A: With non-fiction you're dealing with a set of facts and events that are intractable. You have to describe them in a way that makes people want to read to the end but the events are basically in place. With fiction you create a set of characters that eventually come to life and start reacting and doing things you haven't necessarily planned. You have to be enough of a craftsman to then follow the characters and create the connective tissue that holds your story, your plots, and your characters together. Contrary to what you might think, this makes fiction a lot more restrictive for writers than non-fiction. For example, you can't just kill off a character. I hear writers talk about killing off characters all the time but it doesn't really work that way because they take on a life of their own. I created the character Ludovico Salducchi simply as a means of getting my four main characters into the village so they could meet the partisans and become embroiled in the mystery of what's in the young Italian boy's mind. Once he was created, however, he began to develop and move in his own direction. He led me to Ettora, the woman he loved. In a sense you, as the writer, become a spectator to the story, the history, that's being created by the characters. As you stay true to them the story moves in unexpected directions and you just go along for the ride.

Q: Your first book was a phenomenal worldwide success. It sold millions of copies in numerous languages, won awards, and earned you great accolades. What sort of pressures did you feel as a result of that success?

A: The immediate pressure was to do another Color of Water—Color of Water Part II—and I just didn't want to do that. I'd already mined my own history. I'm not one of those writers who can write a four-volume autobiography. What's the point? What am I showing people? I'm just not that interesting. Considering my background I guess I could have come up with a sure-fire hit if I had written "Blacks and Jews in America" or " Blacks and Whites in America" but that's been done before and I have nothing more to say on the subject. There are others who are much more qualified than I to write that kind of book. While Miracle at St. Anna touches on the issues of race that faced these black soldiers, it's a much bigger story than that. It also touches on Mussolini and the conflict between the Italian fascists and the partisans; the history and mythology of the region; Italy's role as a doormat for the world's armies; the way the past continues to impact the present; the confusion of war; and much more. I didn't write this book to prove anything to anyone but I hope it shows that I can write about wider subjects.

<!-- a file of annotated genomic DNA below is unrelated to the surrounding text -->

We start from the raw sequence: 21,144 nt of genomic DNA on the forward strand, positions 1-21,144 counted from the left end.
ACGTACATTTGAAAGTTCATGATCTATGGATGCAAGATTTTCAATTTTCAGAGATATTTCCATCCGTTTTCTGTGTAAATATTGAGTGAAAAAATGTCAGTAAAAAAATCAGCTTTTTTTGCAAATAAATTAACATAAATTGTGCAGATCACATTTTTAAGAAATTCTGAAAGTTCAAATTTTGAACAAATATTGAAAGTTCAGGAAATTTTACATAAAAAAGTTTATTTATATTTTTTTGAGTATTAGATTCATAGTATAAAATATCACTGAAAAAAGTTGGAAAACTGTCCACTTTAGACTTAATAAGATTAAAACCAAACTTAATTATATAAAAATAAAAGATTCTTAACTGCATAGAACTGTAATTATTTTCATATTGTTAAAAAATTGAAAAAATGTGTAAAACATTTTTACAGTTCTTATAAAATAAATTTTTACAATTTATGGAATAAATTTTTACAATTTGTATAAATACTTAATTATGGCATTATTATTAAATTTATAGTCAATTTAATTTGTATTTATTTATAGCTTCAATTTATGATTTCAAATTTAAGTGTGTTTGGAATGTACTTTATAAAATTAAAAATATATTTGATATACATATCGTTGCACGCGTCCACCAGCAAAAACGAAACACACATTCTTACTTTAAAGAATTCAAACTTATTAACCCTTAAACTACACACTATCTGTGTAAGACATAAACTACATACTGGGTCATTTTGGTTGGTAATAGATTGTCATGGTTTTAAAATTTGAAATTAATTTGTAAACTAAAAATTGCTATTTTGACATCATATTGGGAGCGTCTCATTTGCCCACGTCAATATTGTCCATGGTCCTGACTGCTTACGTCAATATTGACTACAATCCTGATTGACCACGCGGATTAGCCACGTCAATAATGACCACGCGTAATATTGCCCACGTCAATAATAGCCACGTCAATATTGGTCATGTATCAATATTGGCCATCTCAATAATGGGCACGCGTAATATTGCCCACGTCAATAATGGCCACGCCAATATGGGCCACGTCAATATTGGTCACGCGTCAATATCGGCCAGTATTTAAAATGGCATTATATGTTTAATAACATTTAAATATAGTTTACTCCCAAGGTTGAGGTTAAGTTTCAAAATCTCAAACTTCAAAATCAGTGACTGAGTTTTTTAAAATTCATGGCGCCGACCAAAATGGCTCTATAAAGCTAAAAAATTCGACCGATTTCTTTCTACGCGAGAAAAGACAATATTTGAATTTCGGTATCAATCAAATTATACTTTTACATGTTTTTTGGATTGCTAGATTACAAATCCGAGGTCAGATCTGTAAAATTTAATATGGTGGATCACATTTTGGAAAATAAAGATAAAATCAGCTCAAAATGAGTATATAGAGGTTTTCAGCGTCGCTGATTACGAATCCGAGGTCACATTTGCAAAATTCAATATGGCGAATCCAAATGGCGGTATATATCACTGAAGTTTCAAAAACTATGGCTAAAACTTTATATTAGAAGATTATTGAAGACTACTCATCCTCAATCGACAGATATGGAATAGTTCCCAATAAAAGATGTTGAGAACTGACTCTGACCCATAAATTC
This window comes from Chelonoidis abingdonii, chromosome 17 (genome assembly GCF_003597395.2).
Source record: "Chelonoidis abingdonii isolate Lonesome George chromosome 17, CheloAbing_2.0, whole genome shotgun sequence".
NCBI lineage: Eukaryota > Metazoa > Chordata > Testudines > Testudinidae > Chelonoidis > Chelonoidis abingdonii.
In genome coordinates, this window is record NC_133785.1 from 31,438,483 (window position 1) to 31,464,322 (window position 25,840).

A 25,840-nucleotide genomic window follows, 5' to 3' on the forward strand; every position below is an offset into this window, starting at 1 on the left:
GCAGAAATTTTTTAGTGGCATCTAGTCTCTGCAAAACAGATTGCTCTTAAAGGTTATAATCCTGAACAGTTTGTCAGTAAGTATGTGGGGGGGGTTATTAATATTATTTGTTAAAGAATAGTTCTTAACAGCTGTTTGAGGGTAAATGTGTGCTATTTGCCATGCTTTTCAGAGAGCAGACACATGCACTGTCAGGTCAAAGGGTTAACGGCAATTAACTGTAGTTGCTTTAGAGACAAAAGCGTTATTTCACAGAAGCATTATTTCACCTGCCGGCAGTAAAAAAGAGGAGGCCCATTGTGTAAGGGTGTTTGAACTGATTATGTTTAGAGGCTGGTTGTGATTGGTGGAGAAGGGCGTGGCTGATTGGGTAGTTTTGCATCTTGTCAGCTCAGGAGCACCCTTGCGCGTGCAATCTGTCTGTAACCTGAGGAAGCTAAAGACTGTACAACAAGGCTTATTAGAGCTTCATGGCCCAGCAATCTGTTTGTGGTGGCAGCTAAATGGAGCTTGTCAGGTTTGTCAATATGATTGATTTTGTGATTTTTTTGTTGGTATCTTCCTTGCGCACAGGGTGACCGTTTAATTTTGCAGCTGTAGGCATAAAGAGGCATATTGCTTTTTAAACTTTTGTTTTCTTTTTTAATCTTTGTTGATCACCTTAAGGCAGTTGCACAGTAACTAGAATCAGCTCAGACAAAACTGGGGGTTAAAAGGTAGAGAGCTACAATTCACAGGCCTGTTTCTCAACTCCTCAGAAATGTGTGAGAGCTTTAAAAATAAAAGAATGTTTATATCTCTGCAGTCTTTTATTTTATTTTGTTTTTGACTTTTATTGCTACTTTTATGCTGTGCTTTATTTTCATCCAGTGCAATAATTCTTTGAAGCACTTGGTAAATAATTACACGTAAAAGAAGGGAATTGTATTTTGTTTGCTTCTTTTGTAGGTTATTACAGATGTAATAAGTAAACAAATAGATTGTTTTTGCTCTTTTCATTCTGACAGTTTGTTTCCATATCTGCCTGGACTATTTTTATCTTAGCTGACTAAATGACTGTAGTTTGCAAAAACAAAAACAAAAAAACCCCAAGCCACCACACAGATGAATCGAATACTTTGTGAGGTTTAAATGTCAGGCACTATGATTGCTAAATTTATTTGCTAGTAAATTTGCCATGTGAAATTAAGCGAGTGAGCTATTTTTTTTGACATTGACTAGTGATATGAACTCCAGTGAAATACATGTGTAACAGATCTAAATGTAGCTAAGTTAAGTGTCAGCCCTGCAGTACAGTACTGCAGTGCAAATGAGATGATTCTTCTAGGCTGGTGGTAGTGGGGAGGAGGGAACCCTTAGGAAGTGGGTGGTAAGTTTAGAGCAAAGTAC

Q: What exactly is the miracle you're referring to in the book's title?

A: There are several miracles in this story. The main miracle is that this young Italian boy comes back to life. His transformation, his finding himself, after witnessing a horrible atrocity, is a miracle. The way he and the four soldiers connect is something of a miracle. The way Bishop gives the boy life is also a miracle. Bishop is like a little devil. He hates white people. He's a womanizer, a liar, and a phony preacher. In the last moments of his own life—as he breathes new life into the boy (another miracle)—he realizes everything he's done wrong and why he's done it and that there is a God. That's a miracle too. And of course the story takes place in a predominantly Catholic country where people believe in miracles as a matter of everyday life.

Q: What do you want readers to get out of this book?

A: I hope they'll come away from this book with a deeper understanding that we're all a lot more the same than we are different; that our humanity intractably binds us, and that there's no getting out of it. If the grandchildren of slaves can go to Italy and bond and love the descendants of peasants, kings and court jesters, anything is possible.